@LancetGH features a Bayesian analysis of nutrition survey data in #Afghanistan

Thursday, March 15, 2018

The current edition of Lancet Global Health features an analysis of health survey data using Bayesian modeling techniques to map nutritional status in the country:
The 2013 Afghanistan NNS is the largest, most comprehensive nutrition assessment of its kind to be done in the country. Designed to be representative at the national and provincial levels, the survey's aim was to provide estimates on various nutritional indicators, including anthropometry, infant and young child feeding, and micronutrient deficiencies, for women, children, adolescent girls, and the elderly in Afghanistan.
The specific objectives of our study were to estimate the district-level prevalence of nutritional status indicators among children (stunting, underweight, or wasting) and women of reproductive age (underweight or short stature) and to understand the major causes of undernutrition in women and children in Afghanistan through exploring a range of individual, household, community, and environmental risk factors.
What was interesting to me about this particular analysis (besides the maps) was the use of Bayesian modeling, which I now understand better after designing this visualization on county-level estimates of teen birth rates based on a Bayesian analysis. In addition to identifying socioeconomic factors correlated with the various nutritional variables of interest, the authors used the Bayesian model to populate a series of chloropleth maps on said variables:

Figure 2: Prevalence of child stunting, wasting, and underweight in districts of Afghanistan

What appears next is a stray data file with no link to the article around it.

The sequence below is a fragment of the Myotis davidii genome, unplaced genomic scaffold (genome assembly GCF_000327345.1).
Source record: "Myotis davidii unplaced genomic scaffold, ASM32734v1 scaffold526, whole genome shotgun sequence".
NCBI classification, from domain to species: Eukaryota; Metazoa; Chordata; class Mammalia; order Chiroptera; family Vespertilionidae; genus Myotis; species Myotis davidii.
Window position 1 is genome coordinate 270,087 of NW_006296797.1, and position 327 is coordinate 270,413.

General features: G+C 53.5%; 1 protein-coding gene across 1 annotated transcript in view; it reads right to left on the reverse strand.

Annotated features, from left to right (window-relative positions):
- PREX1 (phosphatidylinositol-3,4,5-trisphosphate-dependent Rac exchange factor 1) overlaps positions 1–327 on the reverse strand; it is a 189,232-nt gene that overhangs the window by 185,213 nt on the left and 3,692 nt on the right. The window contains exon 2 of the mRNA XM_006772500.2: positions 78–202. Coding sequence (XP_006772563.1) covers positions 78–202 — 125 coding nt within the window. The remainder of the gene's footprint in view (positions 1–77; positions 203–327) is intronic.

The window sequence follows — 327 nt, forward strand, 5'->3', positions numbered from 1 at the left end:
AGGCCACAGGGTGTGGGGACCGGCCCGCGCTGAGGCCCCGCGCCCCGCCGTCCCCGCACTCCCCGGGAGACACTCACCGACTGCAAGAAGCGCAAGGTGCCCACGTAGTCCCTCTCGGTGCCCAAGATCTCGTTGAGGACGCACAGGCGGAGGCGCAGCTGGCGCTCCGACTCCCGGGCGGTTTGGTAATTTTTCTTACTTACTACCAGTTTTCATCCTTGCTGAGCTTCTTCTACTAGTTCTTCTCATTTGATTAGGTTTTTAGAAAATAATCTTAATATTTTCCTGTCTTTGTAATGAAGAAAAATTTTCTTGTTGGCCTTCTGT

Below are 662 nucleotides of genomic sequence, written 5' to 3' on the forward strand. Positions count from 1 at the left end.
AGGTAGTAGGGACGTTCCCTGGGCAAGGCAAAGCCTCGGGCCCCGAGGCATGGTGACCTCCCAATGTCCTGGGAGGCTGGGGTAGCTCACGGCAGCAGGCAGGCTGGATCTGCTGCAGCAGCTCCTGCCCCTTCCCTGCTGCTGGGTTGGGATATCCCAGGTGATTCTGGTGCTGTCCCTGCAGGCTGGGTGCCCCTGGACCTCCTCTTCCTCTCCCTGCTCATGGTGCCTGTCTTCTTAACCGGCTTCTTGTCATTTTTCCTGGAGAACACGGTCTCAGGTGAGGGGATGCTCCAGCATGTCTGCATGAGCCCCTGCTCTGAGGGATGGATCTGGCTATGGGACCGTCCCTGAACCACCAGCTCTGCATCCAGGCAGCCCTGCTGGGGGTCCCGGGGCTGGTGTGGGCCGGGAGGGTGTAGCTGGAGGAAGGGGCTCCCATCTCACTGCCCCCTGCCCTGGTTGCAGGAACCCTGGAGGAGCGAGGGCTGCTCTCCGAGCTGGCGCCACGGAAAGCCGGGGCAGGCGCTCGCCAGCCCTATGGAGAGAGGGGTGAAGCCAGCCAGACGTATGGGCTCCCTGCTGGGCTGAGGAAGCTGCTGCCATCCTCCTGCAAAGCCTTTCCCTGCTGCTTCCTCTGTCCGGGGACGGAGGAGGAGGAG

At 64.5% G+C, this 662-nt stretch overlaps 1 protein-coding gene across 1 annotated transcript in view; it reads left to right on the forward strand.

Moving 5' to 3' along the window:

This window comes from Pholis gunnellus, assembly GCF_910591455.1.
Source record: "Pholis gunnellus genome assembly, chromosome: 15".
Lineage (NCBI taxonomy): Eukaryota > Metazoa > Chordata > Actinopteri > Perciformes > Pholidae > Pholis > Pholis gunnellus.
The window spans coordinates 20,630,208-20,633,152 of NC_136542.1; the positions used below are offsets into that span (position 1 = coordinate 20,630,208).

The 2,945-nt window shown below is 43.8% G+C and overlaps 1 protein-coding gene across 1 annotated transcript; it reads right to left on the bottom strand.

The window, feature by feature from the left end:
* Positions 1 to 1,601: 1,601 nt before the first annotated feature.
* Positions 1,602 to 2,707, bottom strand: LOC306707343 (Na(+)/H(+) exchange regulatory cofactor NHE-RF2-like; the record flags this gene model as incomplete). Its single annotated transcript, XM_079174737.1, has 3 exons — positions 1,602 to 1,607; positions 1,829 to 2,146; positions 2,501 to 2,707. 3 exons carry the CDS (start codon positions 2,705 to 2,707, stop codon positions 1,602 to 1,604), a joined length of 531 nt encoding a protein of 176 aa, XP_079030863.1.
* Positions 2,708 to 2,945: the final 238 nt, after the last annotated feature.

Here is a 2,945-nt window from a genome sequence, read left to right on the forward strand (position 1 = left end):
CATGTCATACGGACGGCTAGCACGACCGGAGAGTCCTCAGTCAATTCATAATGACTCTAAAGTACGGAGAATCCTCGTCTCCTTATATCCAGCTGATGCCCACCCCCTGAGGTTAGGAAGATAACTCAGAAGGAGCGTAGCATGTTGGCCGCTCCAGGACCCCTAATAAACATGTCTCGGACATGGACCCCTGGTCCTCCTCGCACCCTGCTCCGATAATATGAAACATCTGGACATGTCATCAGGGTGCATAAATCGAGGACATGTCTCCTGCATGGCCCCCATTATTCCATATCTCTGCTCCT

Figure 3: Prevalence of underweight, obese, and overweight in women of reproductive age in districts of Afghanistan

Not surprisingly, nutritional indicators in children were directly related to things like household wealth, food insecurity, and maternal education and literacy. "Linear growth and weight of children younger than 5 years old were independently associated with household wealth, maternal literacy, maternal anthropometry, child age, food security, geography, and improved hygiene and sanitation conditions" - i.e., "children from richer households were taller, weighed more, and were less emaciated." Also not surprisingly, child malnutrition is at "alarming" levels in many areas, particularly those experiencing active conflict:
Districts with alarmingly high wasting prevalence (some exceeded 20%) were in central regions and regions bordering Pakistan, including the east, southeast, and south. The concurrent conflict and insecurity in these regions could be one explanation, particularly since a gradient of child emaciation across wealth status and maternal education was not evident.

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